On the eve of training camp, Bears quarterback Mitch Trubisky refused to entertain the notion that his second season would resemble his first because he was learning a new offense under a new coach. The 12 games of experience he got last season didn’t disappear just because John Fox had been replaced by Matt Nagy.
Trubisky was right — and he wasn’t. Because when he hit his 16th start last week — a milestone equivalent to a full season’s worth of games — his position coach said his two seasons weren’t weighted the same.
‘‘The whole what-he-did or compare-the-16-games — I get that’s the number that has been thrown out,’’ said quarterbacks coach Dave Ragone, the only holdover from the 2017 offensive staff. ‘‘But, for me, it’s four games into a regime that hopefully he can grow in and does good things in.’’
Judging Trubisky, then, is tricky business.
At first blush, his totals look amazingly like those of the Bears’ last long-term quarterback. In eight seasons with the Bears, Jay Cutler had an 85.2 passer rating, completed 61.8 percent of his passes, averaged 7.2 yards per attempt and had a 1.41 touchdown-to-interception ratio.
In 16 games with the Bears, Trubisky has an 84.3 passer rating, has completed 62.4 percent of his passes, has averaged 6.8 yards per attempt and has a 1.5 touchdown-to-interception ratio.
The difference, of course, is the hope that Trubisky will improve with the benefit of experience and tutelage from Nagy. Start No. 16 marked his greatest leap yet. Against an awful Buccaneers defense, Trubisky threw six of his 15 career touchdown passes.
It took that statistical surge to bring him into the pack of his peers — not ideal, given that the Bears traded up to make him the top quarterback selected in the NFL Draft in 2017, but better than the alternative.
Eight quarterbacks were selected in the first round of the 2015-17 drafts. Five — the Rams’ Jared Goff, the Eagles’ Carson Wentz, the Buccaneers’ Jameis Winston, the Titans’ Marcus Mariota and Trubisky — have made at least 16 starts.
Compared with the other four quarterbacks’ first 16 starts, Trubisky ranks last with 3,138 passing yards and 15 touchdown passes. His 10 interceptions, however, are the fewest among the five, and his 84.3 passer rating ranks third.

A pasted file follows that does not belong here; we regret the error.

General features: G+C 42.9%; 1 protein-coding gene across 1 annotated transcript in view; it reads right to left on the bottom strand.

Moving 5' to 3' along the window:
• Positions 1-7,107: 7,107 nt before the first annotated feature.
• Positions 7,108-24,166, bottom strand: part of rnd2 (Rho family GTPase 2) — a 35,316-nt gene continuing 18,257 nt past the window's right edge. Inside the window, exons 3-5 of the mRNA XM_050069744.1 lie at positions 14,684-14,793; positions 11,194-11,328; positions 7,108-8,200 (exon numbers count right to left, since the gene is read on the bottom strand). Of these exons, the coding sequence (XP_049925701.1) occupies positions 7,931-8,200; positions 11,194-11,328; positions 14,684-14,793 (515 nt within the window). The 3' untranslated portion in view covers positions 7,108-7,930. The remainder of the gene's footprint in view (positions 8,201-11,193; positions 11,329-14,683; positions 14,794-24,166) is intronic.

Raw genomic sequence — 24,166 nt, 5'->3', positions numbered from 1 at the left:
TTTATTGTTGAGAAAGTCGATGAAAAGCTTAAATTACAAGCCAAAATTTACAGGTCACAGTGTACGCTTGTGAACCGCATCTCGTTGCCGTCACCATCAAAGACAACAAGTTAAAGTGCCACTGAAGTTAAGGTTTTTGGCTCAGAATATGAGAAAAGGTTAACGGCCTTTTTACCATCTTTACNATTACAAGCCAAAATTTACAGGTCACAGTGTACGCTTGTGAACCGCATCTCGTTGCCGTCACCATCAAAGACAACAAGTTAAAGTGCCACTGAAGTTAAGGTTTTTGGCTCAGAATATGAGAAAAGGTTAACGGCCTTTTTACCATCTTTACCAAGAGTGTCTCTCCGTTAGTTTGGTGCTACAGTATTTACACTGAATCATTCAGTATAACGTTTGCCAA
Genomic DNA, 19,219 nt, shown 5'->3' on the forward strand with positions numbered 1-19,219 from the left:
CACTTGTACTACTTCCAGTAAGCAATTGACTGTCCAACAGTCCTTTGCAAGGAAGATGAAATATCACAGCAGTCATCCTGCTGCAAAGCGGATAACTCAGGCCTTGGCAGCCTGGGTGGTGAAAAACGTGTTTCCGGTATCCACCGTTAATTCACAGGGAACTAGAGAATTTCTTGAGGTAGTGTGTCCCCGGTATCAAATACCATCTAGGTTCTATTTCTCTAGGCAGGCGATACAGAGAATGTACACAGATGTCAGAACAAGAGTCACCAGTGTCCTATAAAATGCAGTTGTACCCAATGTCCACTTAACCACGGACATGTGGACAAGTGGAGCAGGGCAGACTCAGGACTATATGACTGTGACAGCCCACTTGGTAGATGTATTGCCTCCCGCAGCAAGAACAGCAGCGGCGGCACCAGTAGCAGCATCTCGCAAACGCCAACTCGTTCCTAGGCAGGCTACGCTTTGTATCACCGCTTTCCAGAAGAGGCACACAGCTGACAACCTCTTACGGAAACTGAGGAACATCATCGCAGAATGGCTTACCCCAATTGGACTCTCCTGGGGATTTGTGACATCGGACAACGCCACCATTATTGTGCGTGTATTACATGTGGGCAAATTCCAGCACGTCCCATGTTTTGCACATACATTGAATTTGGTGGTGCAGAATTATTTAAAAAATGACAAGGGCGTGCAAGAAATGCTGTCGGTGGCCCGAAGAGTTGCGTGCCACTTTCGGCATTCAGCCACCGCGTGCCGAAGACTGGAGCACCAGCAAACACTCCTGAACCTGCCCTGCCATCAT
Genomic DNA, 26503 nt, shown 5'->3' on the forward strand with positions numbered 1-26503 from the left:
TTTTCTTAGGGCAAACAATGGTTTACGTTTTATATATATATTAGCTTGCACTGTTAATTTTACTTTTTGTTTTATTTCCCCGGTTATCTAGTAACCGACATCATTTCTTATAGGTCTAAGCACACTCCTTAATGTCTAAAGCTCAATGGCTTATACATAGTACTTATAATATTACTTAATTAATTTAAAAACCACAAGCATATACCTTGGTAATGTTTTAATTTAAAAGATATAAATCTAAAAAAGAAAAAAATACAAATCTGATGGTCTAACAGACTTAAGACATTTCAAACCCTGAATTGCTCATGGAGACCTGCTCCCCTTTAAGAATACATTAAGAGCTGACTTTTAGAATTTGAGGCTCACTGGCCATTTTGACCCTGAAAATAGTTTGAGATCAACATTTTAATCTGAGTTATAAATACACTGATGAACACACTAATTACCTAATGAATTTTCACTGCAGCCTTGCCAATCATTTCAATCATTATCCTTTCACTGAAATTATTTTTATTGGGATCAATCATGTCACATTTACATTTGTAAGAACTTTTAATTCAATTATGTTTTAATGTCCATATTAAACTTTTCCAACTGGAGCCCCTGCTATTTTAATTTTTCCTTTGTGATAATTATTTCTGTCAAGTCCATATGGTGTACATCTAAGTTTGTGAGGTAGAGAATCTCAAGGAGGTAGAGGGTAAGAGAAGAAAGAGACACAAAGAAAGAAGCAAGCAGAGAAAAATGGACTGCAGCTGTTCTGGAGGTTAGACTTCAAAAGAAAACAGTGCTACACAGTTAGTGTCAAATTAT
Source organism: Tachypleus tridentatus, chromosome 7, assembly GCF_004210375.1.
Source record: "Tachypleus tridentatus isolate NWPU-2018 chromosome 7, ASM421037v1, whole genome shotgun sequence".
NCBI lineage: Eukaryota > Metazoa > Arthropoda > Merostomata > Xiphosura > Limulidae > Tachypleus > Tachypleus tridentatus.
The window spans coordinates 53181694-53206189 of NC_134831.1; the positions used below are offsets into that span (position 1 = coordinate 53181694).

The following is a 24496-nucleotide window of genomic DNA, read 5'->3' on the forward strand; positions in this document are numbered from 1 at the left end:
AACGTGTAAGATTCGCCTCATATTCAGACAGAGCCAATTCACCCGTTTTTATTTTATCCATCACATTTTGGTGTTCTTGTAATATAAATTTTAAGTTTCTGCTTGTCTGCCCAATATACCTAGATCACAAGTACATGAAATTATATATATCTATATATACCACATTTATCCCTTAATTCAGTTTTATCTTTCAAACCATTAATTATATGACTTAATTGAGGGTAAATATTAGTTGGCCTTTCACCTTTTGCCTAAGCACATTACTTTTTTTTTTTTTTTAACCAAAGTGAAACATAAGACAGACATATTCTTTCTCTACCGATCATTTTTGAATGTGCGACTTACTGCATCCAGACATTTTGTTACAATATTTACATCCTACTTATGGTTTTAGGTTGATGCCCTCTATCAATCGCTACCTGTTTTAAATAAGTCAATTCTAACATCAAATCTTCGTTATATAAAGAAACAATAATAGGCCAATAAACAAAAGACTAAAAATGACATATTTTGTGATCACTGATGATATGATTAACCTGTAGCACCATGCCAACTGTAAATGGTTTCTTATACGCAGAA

After the Bears’ 3-1 start, Trubisky has a career record of 7-9. Goff and Wentz also won seven of their first 16 games, with Winston and Mariota winning fewer.
The experience of going 4-8 last season had its benefits. Trubisky said that, while he always has had good emotional control, 2017 helped him learn how to deal with adversity.
‘‘Last year, it was more, ‘Oh, he’s a rookie, growing pains,’ ’’ Trubisky said last month. ‘‘Now it’s a little different because it’s like, ‘Oh, second year, why isn’t the offense exploding?’ And I ask myself some of those same questions: ‘Why aren’t I playing as well as I’d like to?’ ’’
He has played better since. How well he plays the rest of the season will depend on how he meshes Nagy’s system with his experience.
‘‘He gained exposure to NFL defenses in hostile environments against some pretty good defenses last year, and he held his own, for the most part, as a rookie quarterback,’’ Ragone said. ‘‘And he put us in some positions at least to have a chance to win games, if not win them. To me, that’s the mental part of it.
‘‘Forget the ‘What did we run and how did we run it?’ Forget all that. He’s into something new this year. What he gained was the ability to go out there and be backed up at the 3-yard line in Baltimore or be in a ‘Monday Night Football’ game in his first start against Minnesota or play in Cincinnati and feel that good vibe of beating a quality football team.
‘‘All those things, those are the things that we look for.’’
Here’s how Mitch Trubisky’s first 16 starts compare with those of four other quarterbacks taken in the first round of the NFL Draft in 2015-17:
Name/Team/Record/Comp.-Att./Yards/Comp. %/TD/INT/Sacks/Passer rating
NOTE: Three other quarterbacks drafted in the first round in 2015-17 — the Chiefs’ Patrick Mahomes, the Texans’ Deshaun Watson and former Bronco Paxton Lynch — have yet to reach 16 starts.